Lebanese Hezbollah appears to be heading for electoral losses in early results

Lebanon’s Hezbollah militant group and its allies appear to have suffered losses in legislative elections this weekend, with their opponents winning more seats and some of their traditional partners not being elected to the legislature, according to initial results. published on Monday.

Despite the apparent setback, Hezbollah and its main Shia ally, the Amal group of parliament speaker Nabih Berri, are expected to retain the 27 seats allocated to the sect. Unofficial results show independents, including those in the 2019 protest movement, made gains by removing long-serving politicians from parliament.

Sunday’s closely watched elections were the first since a devastating economic crisis erupted in Lebanon in October 2019, sparking nationwide protests against the ruling class blamed for decades of corruption and mismanagement.

It was also the first election since the August 2020 Beirut port explosion that killed more than 200 people, injured thousands and destroyed parts of the Lebanese capital. The explosion, widely blamed on negligence, was triggered by hundreds of tonnes of improperly stored ammonium nitrate igniting in a port warehouse.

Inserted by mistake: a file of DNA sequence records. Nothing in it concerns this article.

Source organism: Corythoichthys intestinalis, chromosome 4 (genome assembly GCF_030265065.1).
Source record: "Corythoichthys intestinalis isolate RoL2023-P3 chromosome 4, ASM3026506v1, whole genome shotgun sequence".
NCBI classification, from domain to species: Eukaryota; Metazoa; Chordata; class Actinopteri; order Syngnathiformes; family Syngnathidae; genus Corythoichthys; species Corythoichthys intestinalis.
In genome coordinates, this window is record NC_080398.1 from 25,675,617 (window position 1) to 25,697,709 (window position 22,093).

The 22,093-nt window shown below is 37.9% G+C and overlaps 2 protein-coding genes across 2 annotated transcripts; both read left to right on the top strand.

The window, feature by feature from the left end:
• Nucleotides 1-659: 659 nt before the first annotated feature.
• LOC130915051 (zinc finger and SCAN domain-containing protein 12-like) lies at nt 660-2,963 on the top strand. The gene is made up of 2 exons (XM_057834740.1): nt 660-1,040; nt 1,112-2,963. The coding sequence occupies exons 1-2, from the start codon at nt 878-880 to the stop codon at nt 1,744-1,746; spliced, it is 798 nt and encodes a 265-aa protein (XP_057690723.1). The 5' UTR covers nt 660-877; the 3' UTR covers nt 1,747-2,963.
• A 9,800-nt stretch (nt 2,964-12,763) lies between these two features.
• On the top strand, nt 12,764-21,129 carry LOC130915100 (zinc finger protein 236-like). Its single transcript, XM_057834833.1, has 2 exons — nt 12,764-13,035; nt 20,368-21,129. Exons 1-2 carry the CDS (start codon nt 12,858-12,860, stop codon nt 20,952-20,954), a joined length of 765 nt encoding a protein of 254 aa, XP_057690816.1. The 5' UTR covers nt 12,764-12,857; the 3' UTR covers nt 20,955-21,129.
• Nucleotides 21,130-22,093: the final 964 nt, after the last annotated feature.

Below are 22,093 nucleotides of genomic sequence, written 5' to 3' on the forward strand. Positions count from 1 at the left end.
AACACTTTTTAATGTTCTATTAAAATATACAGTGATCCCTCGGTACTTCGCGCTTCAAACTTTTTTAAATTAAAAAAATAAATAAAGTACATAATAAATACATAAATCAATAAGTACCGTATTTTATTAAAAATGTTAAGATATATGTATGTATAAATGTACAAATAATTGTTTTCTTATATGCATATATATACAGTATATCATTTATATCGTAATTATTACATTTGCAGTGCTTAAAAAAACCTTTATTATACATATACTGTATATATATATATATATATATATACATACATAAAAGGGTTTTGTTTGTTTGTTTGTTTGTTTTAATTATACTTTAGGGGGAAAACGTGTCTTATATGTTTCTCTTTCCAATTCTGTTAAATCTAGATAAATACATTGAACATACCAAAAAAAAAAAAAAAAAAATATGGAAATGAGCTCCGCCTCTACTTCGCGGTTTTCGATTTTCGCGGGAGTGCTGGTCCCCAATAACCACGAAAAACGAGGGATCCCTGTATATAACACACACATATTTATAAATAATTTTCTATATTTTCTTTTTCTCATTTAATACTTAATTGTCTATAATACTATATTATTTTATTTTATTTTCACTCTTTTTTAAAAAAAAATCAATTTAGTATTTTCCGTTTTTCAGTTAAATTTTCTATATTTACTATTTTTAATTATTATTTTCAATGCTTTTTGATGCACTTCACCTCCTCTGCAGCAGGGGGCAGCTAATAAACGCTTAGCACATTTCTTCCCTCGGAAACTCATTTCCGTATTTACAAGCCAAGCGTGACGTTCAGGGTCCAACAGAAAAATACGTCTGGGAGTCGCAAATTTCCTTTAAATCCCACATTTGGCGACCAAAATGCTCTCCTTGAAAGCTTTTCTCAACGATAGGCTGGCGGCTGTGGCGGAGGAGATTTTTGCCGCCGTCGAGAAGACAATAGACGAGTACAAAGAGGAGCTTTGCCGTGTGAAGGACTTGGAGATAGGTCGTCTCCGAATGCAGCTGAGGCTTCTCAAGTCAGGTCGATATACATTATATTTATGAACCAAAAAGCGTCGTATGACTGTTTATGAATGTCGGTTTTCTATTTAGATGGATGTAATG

Earnings by Christian Party, Independents

The Saudi-backed Christian Lebanese Forces party, which has been one of the most vocal critics of Iran-armed Hezbollah, said it won at least 20 seats, adding five members in the 2018 vote This would make it the largest Christian bloc in parliament, replacing the Free Patriotic Movement founded by President Michel Aoun and an ally of Hezbollah since 2006.

Independents also appear to be making significant gains, but they remain far from making any changes as the main vote winners are likely to be the mainstream political groups.

A powerful Hezbollah ally in southern Lebanon is said to have lost his seat to an independent, while another independent, Mark Daou, said “we are heading for a big victory”. Daou is running in the Mount Lebanon region of Aley against longtime Druze politician Talal Arslan.

Lebanese women line up to vote on Sunday at a Druze religious institute in the mountainous town of Aley, east of Beirut. (Hassan Ammar/Associated Press)

Official results were to be announced later on Monday.

Lebanon holds elections every four years and the new parliament will elect a new president after Aoun’s term ends in October.